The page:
Solitude and silence.  These conditions are best for me to find the place in my mind where words wait. It takes time for me to navigate through the clutter in my head.  Writing has become my meditation – allowing me focus and clarity for the rest of the day, and I have missed it.

Recent mornings, I have been glued to stories from Haiti where so many lives were swallowed up by the earth. Staggering, sobering stories.  I look at the ceiling of my home and imagine it crashing down upon my family.  I am grateful for the standing walls and roof of my house, the food, water, electricity – the health and well being of my love ones.  I am grateful that for now, this is my lot and humbly send what I can to the wonderful organization, http://www.msf.org/MSF.

During my days as a United Nations Peacekeeper in the former Yugoslavia, Medicin San Frontiers was the organization first in and last to leave.  It is one of the least bureaucratic of all relief organizations – meaning your money really goes to work helping people on the ground rather than paying for someone to write reports in an office.  Please check out this wonderful organization.  And savor your good life.

Learning to Love Winter

Well, love is probably a stretch, but I am trying to improve my seasonal attitude. Just now, forced out into the morning cold by my dog’s baleful eyes and desperate door-scratching, I shivered along the street and tried to think of things I love about winter. The heat and glow of the fireplace, flannel sheets, the fragrance from my Jasmine plants, sleeping…  But these are indoor pleasures, more about hiding from these dark, cold days. To really love winter, I must move beyond my inclination to hibernate.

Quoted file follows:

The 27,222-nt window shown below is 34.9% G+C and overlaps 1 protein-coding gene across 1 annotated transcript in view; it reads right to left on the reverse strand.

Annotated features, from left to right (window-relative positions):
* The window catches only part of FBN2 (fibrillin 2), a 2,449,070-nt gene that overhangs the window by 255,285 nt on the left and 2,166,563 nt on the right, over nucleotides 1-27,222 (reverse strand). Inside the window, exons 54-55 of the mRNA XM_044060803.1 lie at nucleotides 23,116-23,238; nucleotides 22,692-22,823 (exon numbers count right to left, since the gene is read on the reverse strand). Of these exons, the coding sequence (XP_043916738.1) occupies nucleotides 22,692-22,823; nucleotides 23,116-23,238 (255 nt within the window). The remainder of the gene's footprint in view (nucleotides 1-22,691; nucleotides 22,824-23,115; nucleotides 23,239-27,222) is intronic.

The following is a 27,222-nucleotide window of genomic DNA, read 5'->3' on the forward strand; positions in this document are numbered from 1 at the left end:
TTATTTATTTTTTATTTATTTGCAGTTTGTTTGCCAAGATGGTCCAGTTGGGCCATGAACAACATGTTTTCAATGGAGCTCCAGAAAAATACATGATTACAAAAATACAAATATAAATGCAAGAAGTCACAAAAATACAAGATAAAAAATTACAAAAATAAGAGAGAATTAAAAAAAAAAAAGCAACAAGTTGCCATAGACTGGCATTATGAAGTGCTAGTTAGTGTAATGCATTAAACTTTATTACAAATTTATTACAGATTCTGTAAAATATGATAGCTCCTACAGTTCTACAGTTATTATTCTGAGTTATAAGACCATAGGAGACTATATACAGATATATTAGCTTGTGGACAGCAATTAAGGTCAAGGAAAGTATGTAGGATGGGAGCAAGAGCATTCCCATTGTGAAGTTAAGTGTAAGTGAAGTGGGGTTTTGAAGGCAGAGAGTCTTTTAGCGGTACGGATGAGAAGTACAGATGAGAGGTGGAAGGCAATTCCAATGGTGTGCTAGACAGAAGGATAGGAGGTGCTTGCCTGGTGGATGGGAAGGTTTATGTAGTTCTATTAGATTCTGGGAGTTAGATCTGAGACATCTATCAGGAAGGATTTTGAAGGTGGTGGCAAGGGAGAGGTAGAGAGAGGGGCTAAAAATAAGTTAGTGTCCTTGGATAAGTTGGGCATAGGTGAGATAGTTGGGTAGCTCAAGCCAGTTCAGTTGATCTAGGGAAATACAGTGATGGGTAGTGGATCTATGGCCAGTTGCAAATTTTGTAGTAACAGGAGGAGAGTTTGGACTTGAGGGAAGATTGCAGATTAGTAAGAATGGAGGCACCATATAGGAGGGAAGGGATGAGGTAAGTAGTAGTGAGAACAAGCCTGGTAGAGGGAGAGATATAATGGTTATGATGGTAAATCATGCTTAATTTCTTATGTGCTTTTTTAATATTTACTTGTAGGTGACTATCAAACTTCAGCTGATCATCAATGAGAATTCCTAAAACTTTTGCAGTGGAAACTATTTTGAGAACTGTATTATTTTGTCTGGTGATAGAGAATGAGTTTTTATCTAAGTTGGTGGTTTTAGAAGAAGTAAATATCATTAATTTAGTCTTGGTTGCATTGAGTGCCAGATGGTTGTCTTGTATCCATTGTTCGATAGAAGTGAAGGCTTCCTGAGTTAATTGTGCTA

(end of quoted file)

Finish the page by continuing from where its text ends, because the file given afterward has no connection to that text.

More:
I want to find some joy out here in this frozen world, I think.  Searching our quiet street as Tetley pulls me farther away from the warmth of our house, I notice how blue the sky looks and how good it feels to fill my lungs with cold, fresh air.  I see the birds flitting about, their markings more vivid against the muted hues of the brush and snow covered ground. Just then, as if campaigning for a spot on my mental list, a hawk announced it’s presence, high up in the trees in the small wood by my house.  Magnificently, it arched it’s wings, flipped it’s broad tail and flew across the sky just above me and I feel – joy.  I always bemoan  the months of the scraggy, sepia landscape, and long for the lush greens – but what am I missing?  Today I will bundle up and take a long walk and look a little closer at everything.

A New Year

I’m not crazy about New Year’s eve in America – so hysterical, noisy and alcohol driven. I prefer the Japanese rituals around ending the year. I lived in Kyoto in the late 80s and remember that in the days leading up to the New Year, the focus was on taking care of unfinished business – both physically and spiritually, clearing out.  This means paying your bills and debts and giving your house a thorough scrubbing. Leading up to the midnight, neighborhood temples are crowded with people lining up to ring in the New Year, literally tolling the temple bell as a way to send away all the troubles and concerns of the year before.  The last of 108 gongs is rung at midnight, the reverberation of the final toll fading into the early hours with all of the previous year’s woes.

I’m behind schedule. My job at the bookstore has been so hectic, I have barely managed to wash dishes and clothes. I decided to cut myself some slack this year and hereby, extend the deadline for launching my new year. I will play catch up in the next week or so: cleaning out closets, hunting down dust bunnies, scrubbing floors and catching floating webs from ceiling corners, all the while, clearing the way for my dreams for this year and decade.

Akemashte Omedeto Gozaimas!

The Promise of Brighter Days